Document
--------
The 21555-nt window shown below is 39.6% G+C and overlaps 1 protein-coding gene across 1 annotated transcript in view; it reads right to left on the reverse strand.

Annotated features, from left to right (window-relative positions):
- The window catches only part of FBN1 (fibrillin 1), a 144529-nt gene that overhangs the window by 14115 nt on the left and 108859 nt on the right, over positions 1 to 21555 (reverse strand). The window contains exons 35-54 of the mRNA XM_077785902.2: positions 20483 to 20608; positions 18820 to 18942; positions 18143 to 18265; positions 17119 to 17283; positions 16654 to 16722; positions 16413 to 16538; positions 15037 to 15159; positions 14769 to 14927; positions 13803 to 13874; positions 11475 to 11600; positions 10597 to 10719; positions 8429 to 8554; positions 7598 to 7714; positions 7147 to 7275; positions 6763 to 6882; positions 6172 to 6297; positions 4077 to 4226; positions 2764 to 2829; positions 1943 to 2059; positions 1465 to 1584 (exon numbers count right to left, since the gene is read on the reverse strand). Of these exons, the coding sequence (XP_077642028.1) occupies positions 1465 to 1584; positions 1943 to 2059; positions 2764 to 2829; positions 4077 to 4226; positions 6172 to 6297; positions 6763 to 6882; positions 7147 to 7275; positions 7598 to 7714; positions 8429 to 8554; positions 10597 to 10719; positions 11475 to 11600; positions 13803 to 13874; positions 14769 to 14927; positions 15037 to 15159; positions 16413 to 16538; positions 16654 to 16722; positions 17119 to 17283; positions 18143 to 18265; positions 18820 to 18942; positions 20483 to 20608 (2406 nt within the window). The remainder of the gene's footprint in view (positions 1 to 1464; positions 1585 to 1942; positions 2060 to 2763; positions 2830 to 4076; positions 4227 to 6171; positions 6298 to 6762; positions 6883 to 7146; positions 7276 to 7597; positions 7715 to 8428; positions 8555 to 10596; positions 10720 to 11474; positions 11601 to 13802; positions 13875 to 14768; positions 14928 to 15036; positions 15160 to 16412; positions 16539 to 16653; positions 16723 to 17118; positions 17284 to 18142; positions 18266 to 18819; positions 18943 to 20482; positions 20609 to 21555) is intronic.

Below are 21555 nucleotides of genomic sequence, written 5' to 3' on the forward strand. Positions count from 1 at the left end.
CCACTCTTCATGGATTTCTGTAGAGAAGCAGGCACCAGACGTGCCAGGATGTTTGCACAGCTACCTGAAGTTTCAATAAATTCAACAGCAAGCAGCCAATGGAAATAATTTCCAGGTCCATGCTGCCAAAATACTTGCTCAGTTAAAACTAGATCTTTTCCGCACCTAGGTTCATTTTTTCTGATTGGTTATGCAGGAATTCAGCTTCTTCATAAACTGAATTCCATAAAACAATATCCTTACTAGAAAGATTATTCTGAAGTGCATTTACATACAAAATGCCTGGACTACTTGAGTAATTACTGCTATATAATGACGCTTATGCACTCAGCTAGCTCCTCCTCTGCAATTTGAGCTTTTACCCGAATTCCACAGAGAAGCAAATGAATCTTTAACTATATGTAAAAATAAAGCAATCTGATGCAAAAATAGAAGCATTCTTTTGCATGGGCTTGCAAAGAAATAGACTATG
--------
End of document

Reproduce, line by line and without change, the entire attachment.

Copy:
The 21555-nt window shown below is 39.6% G+C and overlaps 1 protein-coding gene across 1 annotated transcript in view; it reads right to left on the reverse strand.

Annotated features, from left to right (window-relative positions):
- The window catches only part of FBN1 (fibrillin 1), a 144529-nt gene that overhangs the window by 14115 nt on the left and 108859 nt on the right, over positions 1 to 21555 (reverse strand). The window contains exons 35-54 of the mRNA XM_077785902.2: positions 20483 to 20608; positions 18820 to 18942; positions 18143 to 18265; positions 17119 to 17283; positions 16654 to 16722; positions 16413 to 16538; positions 15037 to 15159; positions 14769 to 14927; positions 13803 to 13874; positions 11475 to 11600; positions 10597 to 10719; positions 8429 to 8554; positions 7598 to 7714; positions 7147 to 7275; positions 6763 to 6882; positions 6172 to 6297; positions 4077 to 4226; positions 2764 to 2829; positions 1943 to 2059; positions 1465 to 1584 (exon numbers count right to left, since the gene is read on the reverse strand). Of these exons, the coding sequence (XP_077642028.1) occupies positions 1465 to 1584; positions 1943 to 2059; positions 2764 to 2829; positions 4077 to 4226; positions 6172 to 6297; positions 6763 to 6882; positions 7147 to 7275; positions 7598 to 7714; positions 8429 to 8554; positions 10597 to 10719; positions 11475 to 11600; positions 13803 to 13874; positions 14769 to 14927; positions 15037 to 15159; positions 16413 to 16538; positions 16654 to 16722; positions 17119 to 17283; positions 18143 to 18265; positions 18820 to 18942; positions 20483 to 20608 (2406 nt within the window). The remainder of the gene's footprint in view (positions 1 to 1464; positions 1585 to 1942; positions 2060 to 2763; positions 2830 to 4076; positions 4227 to 6171; positions 6298 to 6762; positions 6883 to 7146; positions 7276 to 7597; positions 7715 to 8428; positions 8555 to 10596; positions 10720 to 11474; positions 11601 to 13802; positions 13875 to 14768; positions 14928 to 15036; positions 15160 to 16412; positions 16539 to 16653; positions 16723 to 17118; positions 17284 to 18142; positions 18266 to 18819; positions 18943 to 20482; positions 20609 to 21555) is intronic.

Below are 21555 nucleotides of genomic sequence, written 5' to 3' on the forward strand. Positions count from 1 at the left end.
CCACTCTTCATGGATTTCTGTAGAGAAGCAGGCACCAGACGTGCCAGGATGTTTGCACAGCTACCTGAAGTTTCAATAAATTCAACAGCAAGCAGCCAATGGAAATAATTTCCAGGTCCATGCTGCCAAAATACTTGCTCAGTTAAAACTAGATCTTTTCCGCACCTAGGTTCATTTTTTCTGATTGGTTATGCAGGAATTCAGCTTCTTCATAAACTGAATTCCATAAAACAATATCCTTACTAGAAAGATTATTCTGAAGTGCATTTACATACAAAATGCCTGGACTACTTGAGTAATTACTGCTATATAATGACGCTTATGCACTCAGCTAGCTCCTCCTCTGCAATTTGAGCTTTTACCCGAATTCCACAGAGAAGCAAATGAATCTTTAACTATATGTAAAAATAAAGCAATCTGATGCAAAAATAGAAGCATTCTTTTGCATGGGCTTGCAAAGAAATAGACTATG